I think I'm going to try to get the brake cable hooked up and see if it works and leave the slop to another day as I want to get the car on the road this spring and I still have plenty of other tasks. The removed brake drum looks like it needs to be replaced as there is a very noticeable wear pattern. The car will still be on jack stands for a while and I can defer a decision. Perhaps try to pull the brake drum off the other side assuming I have enough courage to attempt it.





    27. #95
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      bo90;

      As long as sheath does not collapse during actuation, it will be fine...longer cables will always work, because you can always loose a bit of extra length in an "S" curve, just shorter will not work (no cable is going to decrease the distance between two end-points!).

      Cheers

    28. #96
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      Underside passenger side floor: Spent weekend prepping the underside floor, then painting with POR-15. Hammer & dolly work on the flange damaged from improper jacking. Not perfect, but much improved. Two coats of POR-15, one coat of Eastwood Chassis black. Will probably finish with one more coat of the Eastwood.

      With this very unpleasant task out of the way, I can start to attack all the left over loose ends and get the car on the road.

      Seat belts are my next target.

    29. #97
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      Oil change, primarily because I had a nuisance oil leak at the drain plug. Replaced a copper compression washer with a fiber washer. Toasted the copper washer trying to anneal it, so had to use what was in the box of bits.

      Had some oil filters in my spares. A Fram CH-847 PL that I decided not to use and will probably discard. I used a #551304 (box also marked 6F14C3 -/ 110110Q1) of unknown origin and manufacture. Filters appear very flimsy. I’m not sure how to prime the filter. Will probably pull the plugs and spin the engine until I get oil pressure.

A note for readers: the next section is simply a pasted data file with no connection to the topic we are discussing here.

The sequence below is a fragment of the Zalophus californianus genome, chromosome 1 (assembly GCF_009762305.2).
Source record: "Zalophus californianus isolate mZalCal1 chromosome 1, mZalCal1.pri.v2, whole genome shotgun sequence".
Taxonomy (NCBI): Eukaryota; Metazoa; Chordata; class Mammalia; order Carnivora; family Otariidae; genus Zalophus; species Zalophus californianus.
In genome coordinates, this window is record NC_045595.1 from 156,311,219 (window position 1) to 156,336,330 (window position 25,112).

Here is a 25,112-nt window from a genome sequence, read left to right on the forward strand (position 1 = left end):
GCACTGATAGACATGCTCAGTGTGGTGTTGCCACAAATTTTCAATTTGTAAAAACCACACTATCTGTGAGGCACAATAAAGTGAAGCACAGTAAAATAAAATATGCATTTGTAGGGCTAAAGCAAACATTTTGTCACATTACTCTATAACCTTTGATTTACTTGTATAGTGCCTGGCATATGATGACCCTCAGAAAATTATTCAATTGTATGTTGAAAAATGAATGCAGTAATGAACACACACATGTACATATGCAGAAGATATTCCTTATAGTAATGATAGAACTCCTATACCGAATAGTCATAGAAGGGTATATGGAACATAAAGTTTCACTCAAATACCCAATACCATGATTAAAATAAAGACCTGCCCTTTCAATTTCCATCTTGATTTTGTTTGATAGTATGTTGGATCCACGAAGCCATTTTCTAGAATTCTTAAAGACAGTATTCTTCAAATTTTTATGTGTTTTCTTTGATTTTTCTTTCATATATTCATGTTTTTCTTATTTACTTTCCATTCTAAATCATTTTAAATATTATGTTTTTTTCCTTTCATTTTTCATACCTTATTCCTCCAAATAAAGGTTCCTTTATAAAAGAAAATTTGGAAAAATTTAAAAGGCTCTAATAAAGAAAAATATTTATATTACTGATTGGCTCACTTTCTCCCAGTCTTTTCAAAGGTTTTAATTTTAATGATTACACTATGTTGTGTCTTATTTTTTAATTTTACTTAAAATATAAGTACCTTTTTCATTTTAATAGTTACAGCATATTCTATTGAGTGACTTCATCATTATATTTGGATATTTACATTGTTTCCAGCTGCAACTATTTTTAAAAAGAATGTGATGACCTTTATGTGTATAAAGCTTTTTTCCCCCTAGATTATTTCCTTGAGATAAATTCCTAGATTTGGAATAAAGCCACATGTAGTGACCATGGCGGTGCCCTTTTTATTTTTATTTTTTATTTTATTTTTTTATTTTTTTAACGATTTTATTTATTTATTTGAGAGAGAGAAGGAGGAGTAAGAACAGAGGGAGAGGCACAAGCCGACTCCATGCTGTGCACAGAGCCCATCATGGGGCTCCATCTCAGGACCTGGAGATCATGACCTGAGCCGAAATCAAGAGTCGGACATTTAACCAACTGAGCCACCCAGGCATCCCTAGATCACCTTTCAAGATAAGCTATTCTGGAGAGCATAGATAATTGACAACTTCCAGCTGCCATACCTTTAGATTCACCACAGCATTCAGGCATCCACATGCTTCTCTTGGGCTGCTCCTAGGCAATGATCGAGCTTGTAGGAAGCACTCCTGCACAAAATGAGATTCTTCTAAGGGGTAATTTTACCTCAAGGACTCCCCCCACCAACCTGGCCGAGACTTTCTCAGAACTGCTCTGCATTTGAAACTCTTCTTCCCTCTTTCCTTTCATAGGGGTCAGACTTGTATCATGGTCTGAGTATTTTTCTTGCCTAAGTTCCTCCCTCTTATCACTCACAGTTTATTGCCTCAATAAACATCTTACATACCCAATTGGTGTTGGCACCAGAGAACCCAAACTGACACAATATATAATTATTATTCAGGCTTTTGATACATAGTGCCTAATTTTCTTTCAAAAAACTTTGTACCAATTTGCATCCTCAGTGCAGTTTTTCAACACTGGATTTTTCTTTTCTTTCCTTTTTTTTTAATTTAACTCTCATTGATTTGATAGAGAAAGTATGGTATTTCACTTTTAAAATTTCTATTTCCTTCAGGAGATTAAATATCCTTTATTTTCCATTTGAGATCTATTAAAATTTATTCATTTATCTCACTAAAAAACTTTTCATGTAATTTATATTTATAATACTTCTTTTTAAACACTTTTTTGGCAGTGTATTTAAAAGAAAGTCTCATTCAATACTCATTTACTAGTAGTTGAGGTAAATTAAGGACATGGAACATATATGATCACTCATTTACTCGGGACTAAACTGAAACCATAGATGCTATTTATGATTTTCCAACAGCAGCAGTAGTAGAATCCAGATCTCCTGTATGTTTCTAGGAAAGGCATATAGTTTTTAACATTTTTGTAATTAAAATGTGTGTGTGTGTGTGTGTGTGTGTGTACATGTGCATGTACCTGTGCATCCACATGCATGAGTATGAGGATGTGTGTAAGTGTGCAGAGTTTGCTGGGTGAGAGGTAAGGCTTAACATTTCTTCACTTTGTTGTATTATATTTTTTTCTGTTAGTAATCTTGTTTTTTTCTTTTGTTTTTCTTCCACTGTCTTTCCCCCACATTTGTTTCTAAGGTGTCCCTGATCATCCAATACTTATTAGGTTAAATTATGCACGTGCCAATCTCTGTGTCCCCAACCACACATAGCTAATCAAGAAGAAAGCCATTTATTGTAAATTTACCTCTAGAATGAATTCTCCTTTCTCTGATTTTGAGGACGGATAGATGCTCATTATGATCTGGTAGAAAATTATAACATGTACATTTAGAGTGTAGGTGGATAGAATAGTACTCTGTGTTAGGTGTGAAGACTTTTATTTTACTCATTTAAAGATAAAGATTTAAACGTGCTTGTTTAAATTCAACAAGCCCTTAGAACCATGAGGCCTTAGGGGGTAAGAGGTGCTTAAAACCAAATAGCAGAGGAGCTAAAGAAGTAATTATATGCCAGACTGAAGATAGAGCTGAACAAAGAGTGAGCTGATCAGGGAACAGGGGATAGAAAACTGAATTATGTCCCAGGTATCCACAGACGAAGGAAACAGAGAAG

Still fiddling with my parking brake. Added a return spring that was missing where the main cable joins the cables leading to the brakes. But I still can’t get the driver’s side rear to engage fully. I have a missing front anchor point and a rube goldberg repair and I think the cables have a slightly different pull length. But for now, I’m done.

      I did add an anti-rattle clip on the brake shoe separating bar and now I simply need to see if there is a torque spec for the castellated nut before finishing up with the hub.

      With some JB Weld epoxy, fabricated some shoulder bolts to attach the 3 point seat belts to the B pillars. There is an existing hidden nut in the pillar that I will use, although I think it is only sized at M8 (or perhaps M10). I wish it had more meat, but it is what it is. I should be a bit safer with a shoulder harness.

      I had a major snafu rebuilding my race motor for the MGA, so I have been able to continue to devote attention to the PV 444. But first race weekend is in three weeks. Will be running my spare engine.

    30. #98
      Global Moderator tmtalpey's Avatar
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      Quote Originally Posted by blueosprey90 View Post
      I’m not sure how to prime the filter. Will probably pull the plugs and spin the engine until I get oil pressure.
      You have a B16, right? It's sufficient to just fill the filter with oil before spinning it on. Basically, dribble it into the center hole of the filter and swish it around, it will soak into the paper and get behind it into the can. Keep adding oil until it starts to dump out when you rotate the filter horizontally. Then, maneuver it the same way and spin it on.

      I'd do this even if you plan to prime the system. It takes a while to fill the filter, this process cuts to the chase.

      The best filters you can get are the Volvo ones IMO. I bought a case years ago and still going through 'em.

      [edit] Oh, wait, you have an early B16, with the through-bolt on the filter housing. Yeah, my B14 is even worse, its housing is vertical. I still suggest saturating the filter with oil but there won't be any extra liquid. As long as the engine has some oil in the galleries, you'll still be fine.

      I don't like the idea of JB Weld on your anchor bolts. In a crash, it won't stay put. Can you find a metal sleeve? That would allow a hardened washer under the bolt head, for extra security. Use high-grade bolts too, obviously.
      Last edited by tmtalpey; 04-13-2019 at 09:01 AM.
      2005 V50 T5 AWD 6MT w/Heico tune, Heico exhaust, Bell intercooler, IPD TCV, Viva Forge CBV, Elevate rear swaybar and torque mount, Snabb shift kit, etc.
      2016 XC60 T6 AWD
      1956 PV444 complete, running
      1956 PV444 very original, very rough

    31. #99